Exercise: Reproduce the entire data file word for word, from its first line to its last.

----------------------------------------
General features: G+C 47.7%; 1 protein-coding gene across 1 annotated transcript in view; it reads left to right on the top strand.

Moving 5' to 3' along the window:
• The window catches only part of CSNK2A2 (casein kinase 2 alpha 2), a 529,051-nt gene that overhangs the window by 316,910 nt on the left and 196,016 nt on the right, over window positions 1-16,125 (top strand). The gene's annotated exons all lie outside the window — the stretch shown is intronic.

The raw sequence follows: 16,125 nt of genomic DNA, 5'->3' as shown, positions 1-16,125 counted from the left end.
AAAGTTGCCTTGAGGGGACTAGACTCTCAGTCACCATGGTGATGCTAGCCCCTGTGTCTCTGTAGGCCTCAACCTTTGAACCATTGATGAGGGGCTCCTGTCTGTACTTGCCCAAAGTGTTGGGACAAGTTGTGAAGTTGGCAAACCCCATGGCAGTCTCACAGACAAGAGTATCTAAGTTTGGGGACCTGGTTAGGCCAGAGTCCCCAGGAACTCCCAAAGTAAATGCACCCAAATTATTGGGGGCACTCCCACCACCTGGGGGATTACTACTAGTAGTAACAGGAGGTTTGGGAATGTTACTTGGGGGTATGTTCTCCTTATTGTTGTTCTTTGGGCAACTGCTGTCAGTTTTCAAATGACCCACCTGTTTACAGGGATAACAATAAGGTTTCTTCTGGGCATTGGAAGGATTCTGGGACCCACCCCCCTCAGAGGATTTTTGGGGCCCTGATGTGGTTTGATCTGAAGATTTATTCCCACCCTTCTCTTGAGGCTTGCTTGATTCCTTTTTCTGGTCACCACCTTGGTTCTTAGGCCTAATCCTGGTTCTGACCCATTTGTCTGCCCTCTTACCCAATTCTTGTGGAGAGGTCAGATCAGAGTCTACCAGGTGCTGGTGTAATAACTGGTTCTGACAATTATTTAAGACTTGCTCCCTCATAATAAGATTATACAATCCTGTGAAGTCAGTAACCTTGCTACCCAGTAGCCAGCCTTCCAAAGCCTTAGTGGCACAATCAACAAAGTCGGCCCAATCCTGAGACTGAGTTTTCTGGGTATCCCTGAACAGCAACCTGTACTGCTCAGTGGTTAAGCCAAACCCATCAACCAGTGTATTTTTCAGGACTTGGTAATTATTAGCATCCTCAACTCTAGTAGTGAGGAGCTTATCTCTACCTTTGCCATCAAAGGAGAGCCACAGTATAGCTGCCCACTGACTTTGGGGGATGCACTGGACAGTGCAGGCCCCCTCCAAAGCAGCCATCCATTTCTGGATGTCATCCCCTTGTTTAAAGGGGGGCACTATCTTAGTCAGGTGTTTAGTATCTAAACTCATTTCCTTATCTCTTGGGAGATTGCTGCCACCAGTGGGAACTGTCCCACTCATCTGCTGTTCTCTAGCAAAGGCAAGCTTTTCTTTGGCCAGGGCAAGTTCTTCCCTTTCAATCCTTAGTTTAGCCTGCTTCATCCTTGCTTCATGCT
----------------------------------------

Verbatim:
General features: G+C 47.7%; 1 protein-coding gene across 1 annotated transcript in view; it reads left to right on the top strand.

Moving 5' to 3' along the window:
• The window catches only part of CSNK2A2 (casein kinase 2 alpha 2), a 529,051-nt gene that overhangs the window by 316,910 nt on the left and 196,016 nt on the right, over window positions 1-16,125 (top strand). The gene's annotated exons all lie outside the window — the stretch shown is intronic.

The raw sequence follows: 16,125 nt of genomic DNA, 5'->3' as shown, positions 1-16,125 counted from the left end.
AAAGTTGCCTTGAGGGGACTAGACTCTCAGTCACCATGGTGATGCTAGCCCCTGTGTCTCTGTAGGCCTCAACCTTTGAACCATTGATGAGGGGCTCCTGTCTGTACTTGCCCAAAGTGTTGGGACAAGTTGTGAAGTTGGCAAACCCCATGGCAGTCTCACAGACAAGAGTATCTAAGTTTGGGGACCTGGTTAGGCCAGAGTCCCCAGGAACTCCCAAAGTAAATGCACCCAAATTATTGGGGGCACTCCCACCACCTGGGGGATTACTACTAGTAGTAACAGGAGGTTTGGGAATGTTACTTGGGGGTATGTTCTCCTTATTGTTGTTCTTTGGGCAACTGCTGTCAGTTTTCAAATGACCCACCTGTTTACAGGGATAACAATAAGGTTTCTTCTGGGCATTGGAAGGATTCTGGGACCCACCCCCCTCAGAGGATTTTTGGGGCCCTGATGTGGTTTGATCTGAAGATTTATTCCCACCCTTCTCTTGAGGCTTGCTTGATTCCTTTTTCTGGTCACCACCTTGGTTCTTAGGCCTAATCCTGGTTCTGACCCATTTGTCTGCCCTCTTACCCAATTCTTGTGGAGAGGTCAGATCAGAGTCTACCAGGTGCTGGTGTAATAACTGGTTCTGACAATTATTTAAGACTTGCTCCCTCATAATAAGATTATACAATCCTGTGAAGTCAGTAACCTTGCTACCCAGTAGCCAGCCTTCCAAAGCCTTAGTGGCACAATCAACAAAGTCGGCCCAATCCTGAGACTGAGTTTTCTGGGTATCCCTGAACAGCAACCTGTACTGCTCAGTGGTTAAGCCAAACCCATCAACCAGTGTATTTTTCAGGACTTGGTAATTATTAGCATCCTCAACTCTAGTAGTGAGGAGCTTATCTCTACCTTTGCCATCAAAGGAGAGCCACAGTATAGCTGCCCACTGACTTTGGGGGATGCACTGGACAGTGCAGGCCCCCTCCAAAGCAGCCATCCATTTCTGGATGTCATCCCCTTGTTTAAAGGGGGGCACTATCTTAGTCAGGTGTTTAGTATCTAAACTCATTTCCTTATCTCTTGGGAGATTGCTGCCACCAGTGGGAACTGTCCCACTCATCTGCTGTTCTCTAGCAAAGGCAAGCTTTTCTTTGGCCAGGGCAAGTTCTTCCCTTTCAATCCTTAGTTTAGCCTGCTTCATCCTTGCTTCATGCT